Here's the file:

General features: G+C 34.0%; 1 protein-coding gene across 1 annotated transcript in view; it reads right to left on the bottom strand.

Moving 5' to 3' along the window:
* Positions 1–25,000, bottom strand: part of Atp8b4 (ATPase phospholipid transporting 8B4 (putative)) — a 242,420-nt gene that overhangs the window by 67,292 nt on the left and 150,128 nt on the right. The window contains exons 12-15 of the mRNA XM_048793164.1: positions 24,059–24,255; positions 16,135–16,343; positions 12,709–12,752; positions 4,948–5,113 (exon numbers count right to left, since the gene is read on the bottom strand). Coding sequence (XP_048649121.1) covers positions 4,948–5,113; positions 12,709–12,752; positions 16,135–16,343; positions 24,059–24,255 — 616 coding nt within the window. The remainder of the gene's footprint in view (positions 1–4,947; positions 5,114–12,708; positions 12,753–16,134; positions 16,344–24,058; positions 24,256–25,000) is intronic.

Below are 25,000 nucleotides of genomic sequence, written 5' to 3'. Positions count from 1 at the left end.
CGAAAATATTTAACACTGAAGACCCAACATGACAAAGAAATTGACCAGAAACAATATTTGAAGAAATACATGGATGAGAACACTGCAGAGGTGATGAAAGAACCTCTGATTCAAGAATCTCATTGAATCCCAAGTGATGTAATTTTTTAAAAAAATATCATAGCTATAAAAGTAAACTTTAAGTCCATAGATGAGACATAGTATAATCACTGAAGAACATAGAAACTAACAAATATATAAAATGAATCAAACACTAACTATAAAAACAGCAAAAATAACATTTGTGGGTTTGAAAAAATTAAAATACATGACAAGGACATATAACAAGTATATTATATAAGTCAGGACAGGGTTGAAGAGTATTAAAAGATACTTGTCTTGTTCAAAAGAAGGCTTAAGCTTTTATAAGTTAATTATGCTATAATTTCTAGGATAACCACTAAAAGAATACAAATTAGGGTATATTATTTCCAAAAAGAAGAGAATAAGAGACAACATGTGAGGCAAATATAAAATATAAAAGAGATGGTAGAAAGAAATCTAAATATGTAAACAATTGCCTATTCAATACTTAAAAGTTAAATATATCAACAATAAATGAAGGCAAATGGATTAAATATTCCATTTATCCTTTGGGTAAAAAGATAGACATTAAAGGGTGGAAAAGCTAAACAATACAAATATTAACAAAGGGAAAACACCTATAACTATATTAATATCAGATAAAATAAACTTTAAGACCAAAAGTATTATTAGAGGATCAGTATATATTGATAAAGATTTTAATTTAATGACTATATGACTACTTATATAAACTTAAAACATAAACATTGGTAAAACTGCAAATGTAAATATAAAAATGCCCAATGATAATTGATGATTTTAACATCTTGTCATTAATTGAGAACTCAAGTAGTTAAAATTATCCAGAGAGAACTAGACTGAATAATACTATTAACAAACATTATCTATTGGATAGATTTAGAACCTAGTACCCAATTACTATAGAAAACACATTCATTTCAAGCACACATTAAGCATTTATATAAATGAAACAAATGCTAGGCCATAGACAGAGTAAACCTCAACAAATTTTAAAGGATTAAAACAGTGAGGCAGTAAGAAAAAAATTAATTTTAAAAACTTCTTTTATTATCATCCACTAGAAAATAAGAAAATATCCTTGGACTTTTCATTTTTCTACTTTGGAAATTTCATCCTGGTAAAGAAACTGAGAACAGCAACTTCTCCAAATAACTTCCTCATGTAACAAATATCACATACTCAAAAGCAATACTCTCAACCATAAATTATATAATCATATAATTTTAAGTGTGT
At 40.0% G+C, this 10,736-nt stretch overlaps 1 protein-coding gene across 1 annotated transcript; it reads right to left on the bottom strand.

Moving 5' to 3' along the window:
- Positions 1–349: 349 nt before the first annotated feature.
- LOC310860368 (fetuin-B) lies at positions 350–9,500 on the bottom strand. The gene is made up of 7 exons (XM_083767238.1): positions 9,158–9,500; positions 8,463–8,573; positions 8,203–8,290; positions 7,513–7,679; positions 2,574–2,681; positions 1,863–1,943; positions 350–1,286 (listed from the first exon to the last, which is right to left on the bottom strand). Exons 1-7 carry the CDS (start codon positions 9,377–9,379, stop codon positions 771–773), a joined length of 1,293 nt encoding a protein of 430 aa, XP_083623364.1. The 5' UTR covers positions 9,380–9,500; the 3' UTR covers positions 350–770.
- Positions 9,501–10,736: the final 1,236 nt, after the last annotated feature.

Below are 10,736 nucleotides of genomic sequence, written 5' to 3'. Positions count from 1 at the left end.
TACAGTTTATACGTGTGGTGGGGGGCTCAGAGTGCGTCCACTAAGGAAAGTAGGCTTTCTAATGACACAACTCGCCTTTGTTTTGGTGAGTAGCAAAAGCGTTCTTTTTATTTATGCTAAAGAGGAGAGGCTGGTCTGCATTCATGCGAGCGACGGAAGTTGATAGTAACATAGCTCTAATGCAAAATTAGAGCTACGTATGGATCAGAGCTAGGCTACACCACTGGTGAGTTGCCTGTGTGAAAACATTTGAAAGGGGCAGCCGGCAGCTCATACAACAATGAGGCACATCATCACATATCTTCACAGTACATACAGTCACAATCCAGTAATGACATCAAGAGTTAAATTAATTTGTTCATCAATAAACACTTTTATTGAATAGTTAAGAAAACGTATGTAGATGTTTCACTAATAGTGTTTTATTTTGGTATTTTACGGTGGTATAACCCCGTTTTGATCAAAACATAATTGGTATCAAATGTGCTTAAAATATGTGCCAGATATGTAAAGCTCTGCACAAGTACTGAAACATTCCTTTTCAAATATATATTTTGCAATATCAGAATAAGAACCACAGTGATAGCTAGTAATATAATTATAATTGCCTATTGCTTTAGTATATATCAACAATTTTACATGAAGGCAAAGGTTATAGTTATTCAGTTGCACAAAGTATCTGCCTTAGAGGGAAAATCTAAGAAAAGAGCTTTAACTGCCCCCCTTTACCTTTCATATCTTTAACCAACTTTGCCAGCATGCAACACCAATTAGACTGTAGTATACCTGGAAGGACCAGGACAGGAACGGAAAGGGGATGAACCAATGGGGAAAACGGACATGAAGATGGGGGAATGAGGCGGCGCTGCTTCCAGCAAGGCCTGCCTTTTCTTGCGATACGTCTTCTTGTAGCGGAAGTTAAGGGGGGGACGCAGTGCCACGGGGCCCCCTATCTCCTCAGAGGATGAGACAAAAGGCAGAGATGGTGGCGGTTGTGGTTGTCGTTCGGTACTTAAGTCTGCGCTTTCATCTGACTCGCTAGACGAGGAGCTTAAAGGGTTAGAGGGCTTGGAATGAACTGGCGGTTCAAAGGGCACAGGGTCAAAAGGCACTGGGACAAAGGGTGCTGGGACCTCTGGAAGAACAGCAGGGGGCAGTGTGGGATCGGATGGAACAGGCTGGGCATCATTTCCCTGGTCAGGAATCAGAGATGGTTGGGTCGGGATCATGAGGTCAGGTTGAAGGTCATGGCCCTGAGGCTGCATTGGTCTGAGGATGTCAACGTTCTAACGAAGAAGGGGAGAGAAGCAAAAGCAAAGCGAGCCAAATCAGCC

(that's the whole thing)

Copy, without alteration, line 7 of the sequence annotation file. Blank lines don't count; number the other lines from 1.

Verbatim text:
Moving 5' to 3' along the window: